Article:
Originally Posted by BearyWhite
But when they describe a student athlete's athleticism, they're talking about strength, quickness, jumping ability and so on, not the skill with which they play their sport.
Athletes play sports. Some of them are seen as great by just about any knowledgeable observer (e.g., Magic Johnson, Larry Bird). These ones are definitionally great athletes.
Obviously, all who possess "strength, quickness, jumping ability" are not great athletes. And what is included in your "and so on"? Hand-eye coordination, court vision, will, endurance, skill?
My point is that one should look with skepticism at assertions that so and so is a better "athlete" than somebody else who obviously outperforms the alleged great athlete.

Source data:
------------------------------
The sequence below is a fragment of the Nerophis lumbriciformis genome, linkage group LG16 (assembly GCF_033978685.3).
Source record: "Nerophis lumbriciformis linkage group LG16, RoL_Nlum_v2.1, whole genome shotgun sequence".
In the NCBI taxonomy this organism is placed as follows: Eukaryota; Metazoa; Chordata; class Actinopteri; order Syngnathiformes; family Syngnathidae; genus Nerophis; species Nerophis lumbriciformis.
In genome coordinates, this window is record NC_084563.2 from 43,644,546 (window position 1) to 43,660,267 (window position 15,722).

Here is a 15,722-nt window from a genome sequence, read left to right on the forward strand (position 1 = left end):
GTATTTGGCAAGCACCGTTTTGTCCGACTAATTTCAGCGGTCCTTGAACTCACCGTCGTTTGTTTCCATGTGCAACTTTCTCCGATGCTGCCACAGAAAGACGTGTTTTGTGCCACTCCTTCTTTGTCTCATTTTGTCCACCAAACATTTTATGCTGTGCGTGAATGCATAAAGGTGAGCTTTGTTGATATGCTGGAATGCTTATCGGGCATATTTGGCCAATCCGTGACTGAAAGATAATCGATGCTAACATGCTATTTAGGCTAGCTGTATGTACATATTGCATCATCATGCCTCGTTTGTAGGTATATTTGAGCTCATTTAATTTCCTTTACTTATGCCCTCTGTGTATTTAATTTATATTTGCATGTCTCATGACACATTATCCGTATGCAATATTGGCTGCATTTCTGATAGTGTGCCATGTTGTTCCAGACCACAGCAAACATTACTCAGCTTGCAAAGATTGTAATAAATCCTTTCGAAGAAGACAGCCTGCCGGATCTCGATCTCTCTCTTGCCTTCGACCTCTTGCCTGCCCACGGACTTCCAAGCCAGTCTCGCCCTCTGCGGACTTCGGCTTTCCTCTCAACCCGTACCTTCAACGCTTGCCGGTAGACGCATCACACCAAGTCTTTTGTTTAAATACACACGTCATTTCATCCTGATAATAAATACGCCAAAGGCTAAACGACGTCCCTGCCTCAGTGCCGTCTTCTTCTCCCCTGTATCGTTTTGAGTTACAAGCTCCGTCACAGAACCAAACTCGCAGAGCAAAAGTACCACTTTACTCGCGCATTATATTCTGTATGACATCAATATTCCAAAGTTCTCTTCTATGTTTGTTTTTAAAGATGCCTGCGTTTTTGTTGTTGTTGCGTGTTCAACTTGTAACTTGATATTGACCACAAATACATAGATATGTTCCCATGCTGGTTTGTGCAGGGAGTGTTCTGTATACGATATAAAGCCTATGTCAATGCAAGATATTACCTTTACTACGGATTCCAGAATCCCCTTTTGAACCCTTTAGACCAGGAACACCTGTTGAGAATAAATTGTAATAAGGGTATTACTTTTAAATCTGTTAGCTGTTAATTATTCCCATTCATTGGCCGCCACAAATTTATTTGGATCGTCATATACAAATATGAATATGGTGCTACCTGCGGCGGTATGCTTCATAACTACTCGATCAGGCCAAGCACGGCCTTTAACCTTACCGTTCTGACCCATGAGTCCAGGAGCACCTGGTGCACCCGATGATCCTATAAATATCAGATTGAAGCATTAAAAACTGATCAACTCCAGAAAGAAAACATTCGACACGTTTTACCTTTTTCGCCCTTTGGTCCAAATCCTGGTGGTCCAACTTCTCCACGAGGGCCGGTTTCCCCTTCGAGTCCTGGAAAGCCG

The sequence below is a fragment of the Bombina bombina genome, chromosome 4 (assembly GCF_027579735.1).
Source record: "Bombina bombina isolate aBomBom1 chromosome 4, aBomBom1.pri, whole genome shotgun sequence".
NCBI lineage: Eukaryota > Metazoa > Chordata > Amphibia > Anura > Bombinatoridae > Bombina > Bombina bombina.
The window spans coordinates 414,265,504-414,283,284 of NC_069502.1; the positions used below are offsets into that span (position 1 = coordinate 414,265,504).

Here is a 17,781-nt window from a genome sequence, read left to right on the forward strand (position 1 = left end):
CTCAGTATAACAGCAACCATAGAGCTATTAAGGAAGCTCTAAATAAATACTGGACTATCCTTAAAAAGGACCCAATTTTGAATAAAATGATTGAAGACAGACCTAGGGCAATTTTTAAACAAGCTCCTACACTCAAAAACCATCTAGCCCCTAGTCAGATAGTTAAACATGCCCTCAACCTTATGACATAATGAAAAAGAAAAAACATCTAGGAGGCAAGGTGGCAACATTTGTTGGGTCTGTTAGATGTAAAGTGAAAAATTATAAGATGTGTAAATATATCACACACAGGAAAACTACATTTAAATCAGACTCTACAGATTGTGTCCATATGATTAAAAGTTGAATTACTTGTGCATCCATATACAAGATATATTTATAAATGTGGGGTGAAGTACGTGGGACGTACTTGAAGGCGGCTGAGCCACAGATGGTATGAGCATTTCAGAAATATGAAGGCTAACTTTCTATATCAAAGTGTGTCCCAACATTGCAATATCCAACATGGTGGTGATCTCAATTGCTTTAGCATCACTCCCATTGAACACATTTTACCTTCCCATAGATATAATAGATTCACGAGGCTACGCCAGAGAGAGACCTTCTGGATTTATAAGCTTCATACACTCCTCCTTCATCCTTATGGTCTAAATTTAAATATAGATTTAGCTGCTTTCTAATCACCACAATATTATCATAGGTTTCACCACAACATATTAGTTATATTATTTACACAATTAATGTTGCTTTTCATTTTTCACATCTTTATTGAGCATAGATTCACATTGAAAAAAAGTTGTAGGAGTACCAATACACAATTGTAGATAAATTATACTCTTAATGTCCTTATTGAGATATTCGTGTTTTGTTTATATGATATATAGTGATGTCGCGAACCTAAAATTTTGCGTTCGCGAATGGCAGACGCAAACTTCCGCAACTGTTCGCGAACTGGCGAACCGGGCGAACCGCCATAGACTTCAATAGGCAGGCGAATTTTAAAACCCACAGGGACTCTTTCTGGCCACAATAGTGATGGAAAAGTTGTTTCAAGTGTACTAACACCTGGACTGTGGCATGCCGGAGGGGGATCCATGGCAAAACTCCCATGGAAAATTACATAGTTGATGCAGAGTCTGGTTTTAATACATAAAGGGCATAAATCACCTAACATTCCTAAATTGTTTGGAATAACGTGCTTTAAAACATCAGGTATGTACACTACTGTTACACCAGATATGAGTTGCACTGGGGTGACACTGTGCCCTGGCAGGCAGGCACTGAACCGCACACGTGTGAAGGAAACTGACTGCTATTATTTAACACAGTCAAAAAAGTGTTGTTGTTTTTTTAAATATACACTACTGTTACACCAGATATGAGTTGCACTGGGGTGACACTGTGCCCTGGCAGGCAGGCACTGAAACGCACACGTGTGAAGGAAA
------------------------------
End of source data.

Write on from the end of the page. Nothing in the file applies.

If what is really meant is that X is quicker/faster, jumps quicker and higher than Y, let's state that. No need to say X has more "athleticism" than Y, if Y is clearly superior at whatever sport the two play.
Lastly, since strength is to a great degree an acquired trait, what does it have to do with "athleticism" as you use it?